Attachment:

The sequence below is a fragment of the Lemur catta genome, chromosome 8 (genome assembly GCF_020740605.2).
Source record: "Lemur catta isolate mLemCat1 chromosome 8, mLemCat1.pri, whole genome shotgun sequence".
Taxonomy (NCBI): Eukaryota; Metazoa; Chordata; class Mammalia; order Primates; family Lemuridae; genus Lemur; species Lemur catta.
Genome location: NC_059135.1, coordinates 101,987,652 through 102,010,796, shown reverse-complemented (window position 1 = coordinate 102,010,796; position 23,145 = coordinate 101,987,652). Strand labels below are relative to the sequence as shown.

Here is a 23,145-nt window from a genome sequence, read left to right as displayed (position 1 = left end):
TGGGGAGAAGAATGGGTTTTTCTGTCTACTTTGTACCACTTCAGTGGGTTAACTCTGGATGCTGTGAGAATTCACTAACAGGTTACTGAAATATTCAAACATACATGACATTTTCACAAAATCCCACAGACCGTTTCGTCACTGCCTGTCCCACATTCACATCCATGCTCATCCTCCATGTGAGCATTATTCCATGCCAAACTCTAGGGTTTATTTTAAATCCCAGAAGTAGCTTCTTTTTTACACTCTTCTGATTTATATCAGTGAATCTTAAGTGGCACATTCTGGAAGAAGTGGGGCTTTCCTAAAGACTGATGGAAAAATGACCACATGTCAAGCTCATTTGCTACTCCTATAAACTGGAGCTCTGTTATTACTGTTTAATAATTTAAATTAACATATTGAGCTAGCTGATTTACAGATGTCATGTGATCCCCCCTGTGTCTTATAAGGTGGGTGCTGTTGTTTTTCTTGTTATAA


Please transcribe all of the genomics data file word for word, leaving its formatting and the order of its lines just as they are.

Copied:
The sequence below is a fragment of the Lemur catta genome, chromosome 8 (genome assembly GCF_020740605.2).
Source record: "Lemur catta isolate mLemCat1 chromosome 8, mLemCat1.pri, whole genome shotgun sequence".
Taxonomy (NCBI): Eukaryota; Metazoa; Chordata; class Mammalia; order Primates; family Lemuridae; genus Lemur; species Lemur catta.
Genome location: NC_059135.1, coordinates 101,987,652 through 102,010,796, shown reverse-complemented (window position 1 = coordinate 102,010,796; position 23,145 = coordinate 101,987,652). Strand labels below are relative to the sequence as shown.

Here is a 23,145-nt window from a genome sequence, read left to right as displayed (position 1 = left end):
TGGGGAGAAGAATGGGTTTTTCTGTCTACTTTGTACCACTTCAGTGGGTTAACTCTGGATGCTGTGAGAATTCACTAACAGGTTACTGAAATATTCAAACATACATGACATTTTCACAAAATCCCACAGACCGTTTCGTCACTGCCTGTCCCACATTCACATCCATGCTCATCCTCCATGTGAGCATTATTCCATGCCAAACTCTAGGGTTTATTTTAAATCCCAGAAGTAGCTTCTTTTTTACACTCTTCTGATTTATATCAGTGAATCTTAAGTGGCACATTCTGGAAGAAGTGGGGCTTTCCTAAAGACTGATGGAAAAATGACCACATGTCAAGCTCATTTGCTACTCCTATAAACTGGAGCTCTGTTATTACTGTTTAATAATTTAAATTAACATATTGAGCTAGCTGATTTACAGATGTCATGTGATCCCCCCTGTGTCTTATAAGGTGGGTGCTGTTGTTTTTCTTGTTATAA